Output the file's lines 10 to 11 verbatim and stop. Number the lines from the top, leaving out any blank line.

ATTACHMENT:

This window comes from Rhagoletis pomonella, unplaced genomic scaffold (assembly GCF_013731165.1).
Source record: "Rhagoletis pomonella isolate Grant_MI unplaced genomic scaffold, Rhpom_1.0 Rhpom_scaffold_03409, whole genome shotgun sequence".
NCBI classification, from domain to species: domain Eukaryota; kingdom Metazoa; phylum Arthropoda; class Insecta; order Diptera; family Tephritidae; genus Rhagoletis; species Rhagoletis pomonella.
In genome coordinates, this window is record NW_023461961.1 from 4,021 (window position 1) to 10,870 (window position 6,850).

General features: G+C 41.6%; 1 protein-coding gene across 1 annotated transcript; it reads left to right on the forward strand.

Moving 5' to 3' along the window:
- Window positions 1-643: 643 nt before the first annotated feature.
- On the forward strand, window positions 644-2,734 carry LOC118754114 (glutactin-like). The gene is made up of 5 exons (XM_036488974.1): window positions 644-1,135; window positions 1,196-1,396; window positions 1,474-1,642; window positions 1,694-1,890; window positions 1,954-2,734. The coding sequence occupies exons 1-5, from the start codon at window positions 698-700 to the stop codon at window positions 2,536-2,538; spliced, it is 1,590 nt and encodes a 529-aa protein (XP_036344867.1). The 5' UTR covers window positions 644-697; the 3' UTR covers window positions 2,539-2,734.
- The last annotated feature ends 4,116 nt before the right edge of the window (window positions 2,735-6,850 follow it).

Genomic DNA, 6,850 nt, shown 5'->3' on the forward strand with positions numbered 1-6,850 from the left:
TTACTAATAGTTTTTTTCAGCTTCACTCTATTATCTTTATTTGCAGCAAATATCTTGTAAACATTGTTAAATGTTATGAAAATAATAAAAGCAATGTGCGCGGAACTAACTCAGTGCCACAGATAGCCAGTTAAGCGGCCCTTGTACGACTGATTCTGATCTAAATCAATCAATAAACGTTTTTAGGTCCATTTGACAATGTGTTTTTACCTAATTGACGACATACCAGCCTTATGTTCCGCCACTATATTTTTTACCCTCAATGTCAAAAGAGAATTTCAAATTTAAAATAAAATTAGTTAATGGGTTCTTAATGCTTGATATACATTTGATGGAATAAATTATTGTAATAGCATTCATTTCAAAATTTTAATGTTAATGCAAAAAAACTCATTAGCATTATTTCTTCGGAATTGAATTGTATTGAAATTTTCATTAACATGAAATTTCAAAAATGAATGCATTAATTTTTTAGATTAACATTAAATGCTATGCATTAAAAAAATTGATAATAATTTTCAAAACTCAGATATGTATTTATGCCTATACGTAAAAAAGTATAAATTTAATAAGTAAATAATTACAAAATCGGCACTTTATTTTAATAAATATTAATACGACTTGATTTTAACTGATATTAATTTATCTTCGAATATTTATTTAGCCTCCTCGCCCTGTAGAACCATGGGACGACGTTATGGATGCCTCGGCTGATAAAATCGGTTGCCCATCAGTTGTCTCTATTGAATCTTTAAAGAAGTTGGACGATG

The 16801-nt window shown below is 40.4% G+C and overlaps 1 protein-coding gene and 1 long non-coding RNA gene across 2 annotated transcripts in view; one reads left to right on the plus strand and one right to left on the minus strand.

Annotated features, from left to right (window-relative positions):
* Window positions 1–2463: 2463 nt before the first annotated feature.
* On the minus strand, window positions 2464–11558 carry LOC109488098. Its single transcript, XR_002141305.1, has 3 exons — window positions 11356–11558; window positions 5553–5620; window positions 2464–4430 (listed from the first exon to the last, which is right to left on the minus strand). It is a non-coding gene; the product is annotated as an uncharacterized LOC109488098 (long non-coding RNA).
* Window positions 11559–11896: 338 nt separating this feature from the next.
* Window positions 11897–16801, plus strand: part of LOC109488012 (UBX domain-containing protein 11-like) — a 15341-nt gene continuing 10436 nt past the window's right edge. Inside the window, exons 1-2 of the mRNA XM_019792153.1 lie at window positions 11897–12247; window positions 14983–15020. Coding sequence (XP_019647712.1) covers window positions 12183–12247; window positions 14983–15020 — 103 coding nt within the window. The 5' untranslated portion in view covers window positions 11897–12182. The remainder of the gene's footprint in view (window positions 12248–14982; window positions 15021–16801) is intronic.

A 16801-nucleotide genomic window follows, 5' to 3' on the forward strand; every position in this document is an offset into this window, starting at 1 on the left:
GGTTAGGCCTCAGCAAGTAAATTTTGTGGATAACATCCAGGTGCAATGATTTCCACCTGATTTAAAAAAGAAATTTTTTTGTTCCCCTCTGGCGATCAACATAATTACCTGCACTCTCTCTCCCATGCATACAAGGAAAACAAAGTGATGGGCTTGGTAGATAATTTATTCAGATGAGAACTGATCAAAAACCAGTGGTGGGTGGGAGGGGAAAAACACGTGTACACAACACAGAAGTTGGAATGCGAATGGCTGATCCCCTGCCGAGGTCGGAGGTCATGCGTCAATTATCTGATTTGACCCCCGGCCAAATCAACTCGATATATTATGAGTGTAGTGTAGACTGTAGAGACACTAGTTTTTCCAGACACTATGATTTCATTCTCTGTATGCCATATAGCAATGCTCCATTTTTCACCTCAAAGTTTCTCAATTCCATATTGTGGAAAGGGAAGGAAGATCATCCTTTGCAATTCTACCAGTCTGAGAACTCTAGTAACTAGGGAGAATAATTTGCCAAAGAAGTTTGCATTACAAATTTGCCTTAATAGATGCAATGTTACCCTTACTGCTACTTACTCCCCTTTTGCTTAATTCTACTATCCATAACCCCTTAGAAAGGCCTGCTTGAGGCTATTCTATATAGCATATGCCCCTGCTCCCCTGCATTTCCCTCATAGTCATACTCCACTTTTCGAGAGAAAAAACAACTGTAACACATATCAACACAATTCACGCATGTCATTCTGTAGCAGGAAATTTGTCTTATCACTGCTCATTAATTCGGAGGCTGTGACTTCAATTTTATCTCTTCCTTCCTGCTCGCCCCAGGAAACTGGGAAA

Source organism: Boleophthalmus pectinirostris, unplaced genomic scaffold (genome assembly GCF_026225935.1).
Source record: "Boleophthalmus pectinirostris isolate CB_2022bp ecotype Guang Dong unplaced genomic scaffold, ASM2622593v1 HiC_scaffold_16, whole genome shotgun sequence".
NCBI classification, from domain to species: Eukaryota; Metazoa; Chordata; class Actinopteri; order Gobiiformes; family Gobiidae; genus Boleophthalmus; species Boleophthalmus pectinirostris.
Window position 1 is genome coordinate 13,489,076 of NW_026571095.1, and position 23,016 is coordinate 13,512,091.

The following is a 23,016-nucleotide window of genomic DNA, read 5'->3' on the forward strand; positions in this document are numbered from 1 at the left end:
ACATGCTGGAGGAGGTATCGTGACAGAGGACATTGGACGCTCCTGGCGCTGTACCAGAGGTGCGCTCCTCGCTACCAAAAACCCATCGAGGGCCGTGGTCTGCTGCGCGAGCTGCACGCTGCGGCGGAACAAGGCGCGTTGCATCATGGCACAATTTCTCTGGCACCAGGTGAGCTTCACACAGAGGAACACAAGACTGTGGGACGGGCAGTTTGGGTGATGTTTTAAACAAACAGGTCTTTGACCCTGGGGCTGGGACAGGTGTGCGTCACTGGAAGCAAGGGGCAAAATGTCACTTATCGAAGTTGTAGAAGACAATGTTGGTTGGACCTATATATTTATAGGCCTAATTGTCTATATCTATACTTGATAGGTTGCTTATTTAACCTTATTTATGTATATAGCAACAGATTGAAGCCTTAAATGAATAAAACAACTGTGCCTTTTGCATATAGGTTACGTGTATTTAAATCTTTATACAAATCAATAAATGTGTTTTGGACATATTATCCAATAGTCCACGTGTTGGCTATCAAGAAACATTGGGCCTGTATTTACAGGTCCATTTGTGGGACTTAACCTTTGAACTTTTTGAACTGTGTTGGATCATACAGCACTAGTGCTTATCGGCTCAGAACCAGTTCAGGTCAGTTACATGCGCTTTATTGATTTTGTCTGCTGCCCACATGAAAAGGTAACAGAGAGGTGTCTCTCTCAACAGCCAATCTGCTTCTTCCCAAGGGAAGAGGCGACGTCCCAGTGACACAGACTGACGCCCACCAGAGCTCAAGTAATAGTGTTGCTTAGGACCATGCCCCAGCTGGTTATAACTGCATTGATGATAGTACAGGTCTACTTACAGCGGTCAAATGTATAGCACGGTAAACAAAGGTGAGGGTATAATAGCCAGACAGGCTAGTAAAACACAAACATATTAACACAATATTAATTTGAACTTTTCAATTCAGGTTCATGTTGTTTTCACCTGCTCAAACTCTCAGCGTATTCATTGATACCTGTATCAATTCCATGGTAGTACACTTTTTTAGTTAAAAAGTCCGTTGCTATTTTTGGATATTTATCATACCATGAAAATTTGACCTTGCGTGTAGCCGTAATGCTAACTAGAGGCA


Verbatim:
Genomic DNA, 6,850 nt, shown 5'->3' on the forward strand with positions numbered 1-6,850 from the left:
TTACTAATAGTTTTTTTCAGCTTCACTCTATTATCTTTATTTGCAGCAAATATCTTGTAAACATTGTTAAATGTTATGAAAATAATAAAAGCAATGTGCGCGGAACTAACTCAGTGCCACAGATAGCCAGTTAAGCGGCCCTTGTACGACTGATTCTGATCTAAATCAATCAATAAACGTTTTTAGGTCCATTTGACAATGTGTTTTTACCTAATTGACGACATACCAGCCTTATGTTCCGCCACTATATTTTTTACCCTCAATGTCAAAAGAGAATTTCAAATTTAAAATAAAATTAGTTAATGGGTTCTTAATGCTTGATATACATTTGATGGAATAAATTATTGTAATAGCATTCATTTCAAAATTTTAATGTTAATGCAAAAAAACTCATTAGCATTATTTCTTCGGAATTGAATTGTATTGAAATTTTCATTAACATGAAATTTCAAAAATGAATGCATTAATTTTTTAGATTAACATTAAATGCTATGCATTAAAAAAATTGATAATAATTTTCAAAACTCAGATATGTATTTATGCCTATACGTAAAAAAGTATAAATTTAATAAGTAAATAATTACAAAATCGGCACTTTATTTTAATAAATATTAATACGACTTGATTTTAACTGATATTAATTTATCTTCGAATATTTATTTAGCCTCCTCGCCCTGTAGAACCATGGGACGACGTTATGGATGCCTCGGCTGATAAAATCGGTTGCCCATCAGTTGTCTCTATTGAATCTTTAAAGAAGTTGGACGATG